Regarding response to stress, higher cortisol levels have been reported in children with ASD in response to non-social stimuli, including exposure to medical procedures such as phlebotomy and exposure to a magnetic resonance imaging environment[42,45]. Social scenarios also result in activation of the HPA axis and subsequently higher cortisol during school integration, social interaction with peers in a playground[33,51] and engagement with unfamiliar children. However, not all social stressors are salient for youth with ASD. It has been shown that a widely recognized social evaluative stressor, the Trier Social Stress Test – Child Version, failed to provoke a stress response in participants with ASD, whereas typically developing peers show increased physiological arousal across various indices[12,51,54,55]. These findings underscore the importance of “perceived” threat and suggest that children with ASD do not interpret some aspects of social evaluation, such as public speaking tasks, to be socially threatening.
Although the precise neuroendocrine mechanisms are yet to be determined, the findings to date implicate a pattern of increased arousal to acute stress rather than persistent hyperarousal in many children with ASD[42,56]. Although frequent perturbation of the stress system can be deleterious to the physical and mental health of the individual, the acute reactivity to stimuli (rather than a chronic state of arousal) suggests that it may be responsive to intervention. In fact, there is evidence that stress reactivity can be modified in response to treatment in youth with ASD. Cortisol levels in children and adolescents appear sensitive to intervention as demonstrated by reductions in the CAR following introduction of a service dog. Additionally, lower cortisol levels have been reported in children aged 7–18 years following a theatre-based intervention designed to improve social interaction skills and reduce stress when engaging with typically developing peers.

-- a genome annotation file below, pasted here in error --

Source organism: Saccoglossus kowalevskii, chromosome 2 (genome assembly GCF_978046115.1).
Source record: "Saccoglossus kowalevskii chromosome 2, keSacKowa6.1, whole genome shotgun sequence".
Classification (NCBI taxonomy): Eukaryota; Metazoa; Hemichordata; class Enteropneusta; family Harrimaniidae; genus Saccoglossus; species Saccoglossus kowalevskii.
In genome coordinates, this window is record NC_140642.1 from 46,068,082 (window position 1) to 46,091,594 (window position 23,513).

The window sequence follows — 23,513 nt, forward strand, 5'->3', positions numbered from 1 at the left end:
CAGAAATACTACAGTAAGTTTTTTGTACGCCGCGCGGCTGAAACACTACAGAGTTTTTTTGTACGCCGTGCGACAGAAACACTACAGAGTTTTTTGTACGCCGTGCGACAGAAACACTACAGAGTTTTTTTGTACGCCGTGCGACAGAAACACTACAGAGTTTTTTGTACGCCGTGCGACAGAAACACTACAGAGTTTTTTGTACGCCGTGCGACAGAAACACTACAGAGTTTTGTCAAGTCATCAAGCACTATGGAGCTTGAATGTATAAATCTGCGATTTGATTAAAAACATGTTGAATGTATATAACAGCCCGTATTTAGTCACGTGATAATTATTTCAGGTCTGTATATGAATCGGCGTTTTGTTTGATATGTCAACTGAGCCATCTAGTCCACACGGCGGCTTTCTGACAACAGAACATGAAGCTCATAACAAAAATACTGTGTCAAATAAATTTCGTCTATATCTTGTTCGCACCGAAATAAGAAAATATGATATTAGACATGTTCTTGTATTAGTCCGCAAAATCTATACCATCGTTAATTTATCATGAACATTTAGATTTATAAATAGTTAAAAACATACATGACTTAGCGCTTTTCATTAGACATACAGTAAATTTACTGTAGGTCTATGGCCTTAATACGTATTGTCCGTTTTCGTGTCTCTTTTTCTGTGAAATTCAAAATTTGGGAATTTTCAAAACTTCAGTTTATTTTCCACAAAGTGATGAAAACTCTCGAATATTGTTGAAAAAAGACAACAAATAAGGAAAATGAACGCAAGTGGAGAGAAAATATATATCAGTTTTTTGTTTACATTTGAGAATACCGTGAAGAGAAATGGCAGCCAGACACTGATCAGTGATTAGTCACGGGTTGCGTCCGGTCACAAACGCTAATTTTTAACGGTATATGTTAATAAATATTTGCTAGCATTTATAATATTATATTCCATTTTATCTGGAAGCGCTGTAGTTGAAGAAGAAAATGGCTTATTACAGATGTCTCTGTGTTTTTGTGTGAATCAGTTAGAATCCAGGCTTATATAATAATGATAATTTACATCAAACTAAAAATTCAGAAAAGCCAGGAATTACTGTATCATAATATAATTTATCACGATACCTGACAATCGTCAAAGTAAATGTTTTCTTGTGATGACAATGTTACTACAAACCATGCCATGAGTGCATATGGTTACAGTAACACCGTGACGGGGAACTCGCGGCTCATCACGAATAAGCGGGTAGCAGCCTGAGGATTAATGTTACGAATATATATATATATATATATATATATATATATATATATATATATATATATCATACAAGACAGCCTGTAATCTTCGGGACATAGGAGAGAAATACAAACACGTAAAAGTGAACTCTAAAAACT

It has been shown that age is a critical moderating factor in the activation of the limbic–hypothalamic–pituitary–adrenocortical (LHPA) axis in children with ASD. For example, older children with ASD show higher levels of cortisol compared with younger children with ASD as well as their typically developing peers during play[51,59]. The aforementioned studies have shown an interaction between diagnosis and age resulting in significantly higher stress responses in older school-age youth who engage in play with peers. As this study utilized a naturalistic playground paradigm, it likely parallels what is frequently experienced during daily recreational activities in the school environment. Importantly, heightened reactivity was diminished in the younger cohort, implying less awareness of and experience with negative social encounters. Importantly, because cortisol levels are moderated by age, they may also to some degree reflect underlying maturational factors related to developmental, social and physiological changes.